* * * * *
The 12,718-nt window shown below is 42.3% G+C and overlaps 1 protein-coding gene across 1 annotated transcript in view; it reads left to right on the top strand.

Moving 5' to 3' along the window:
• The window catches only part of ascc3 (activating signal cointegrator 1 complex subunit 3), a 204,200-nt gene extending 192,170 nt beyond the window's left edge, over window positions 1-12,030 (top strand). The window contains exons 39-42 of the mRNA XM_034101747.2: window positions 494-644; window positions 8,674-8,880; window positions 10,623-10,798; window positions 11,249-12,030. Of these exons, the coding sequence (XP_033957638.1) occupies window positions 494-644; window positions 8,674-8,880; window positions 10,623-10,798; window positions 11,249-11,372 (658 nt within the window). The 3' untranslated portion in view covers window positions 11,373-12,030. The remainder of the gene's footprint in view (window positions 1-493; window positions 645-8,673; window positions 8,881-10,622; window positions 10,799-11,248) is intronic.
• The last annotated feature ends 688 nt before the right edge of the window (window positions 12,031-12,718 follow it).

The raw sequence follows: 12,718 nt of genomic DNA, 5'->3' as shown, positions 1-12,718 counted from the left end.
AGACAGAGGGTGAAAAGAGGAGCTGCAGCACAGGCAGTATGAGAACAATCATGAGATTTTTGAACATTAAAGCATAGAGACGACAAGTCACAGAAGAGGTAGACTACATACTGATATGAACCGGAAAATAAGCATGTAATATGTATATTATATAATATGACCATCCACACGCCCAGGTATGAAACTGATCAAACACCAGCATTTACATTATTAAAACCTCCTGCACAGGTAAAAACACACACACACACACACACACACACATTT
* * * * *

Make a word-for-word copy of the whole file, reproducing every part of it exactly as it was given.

The 12,718-nt window shown below is 42.3% G+C and overlaps 1 protein-coding gene across 1 annotated transcript in view; it reads left to right on the top strand.

Moving 5' to 3' along the window:
• The window catches only part of ascc3 (activating signal cointegrator 1 complex subunit 3), a 204,200-nt gene extending 192,170 nt beyond the window's left edge, over window positions 1-12,030 (top strand). The window contains exons 39-42 of the mRNA XM_034101747.2: window positions 494-644; window positions 8,674-8,880; window positions 10,623-10,798; window positions 11,249-12,030. Of these exons, the coding sequence (XP_033957638.1) occupies window positions 494-644; window positions 8,674-8,880; window positions 10,623-10,798; window positions 11,249-11,372 (658 nt within the window). The 3' untranslated portion in view covers window positions 11,373-12,030. The remainder of the gene's footprint in view (window positions 1-493; window positions 645-8,673; window positions 8,881-10,622; window positions 10,799-11,248) is intronic.
• The last annotated feature ends 688 nt before the right edge of the window (window positions 12,031-12,718 follow it).

The raw sequence follows: 12,718 nt of genomic DNA, 5'->3' as shown, positions 1-12,718 counted from the left end.
AGACAGAGGGTGAAAAGAGGAGCTGCAGCACAGGCAGTATGAGAACAATCATGAGATTTTTGAACATTAAAGCATAGAGACGACAAGTCACAGAAGAGGTAGACTACATACTGATATGAACCGGAAAATAAGCATGTAATATGTATATTATATAATATGACCATCCACACGCCCAGGTATGAAACTGATCAAACACCAGCATTTACATTATTAAAACCTCCTGCACAGGTAAAAACACACACACACACACACACACACACATTT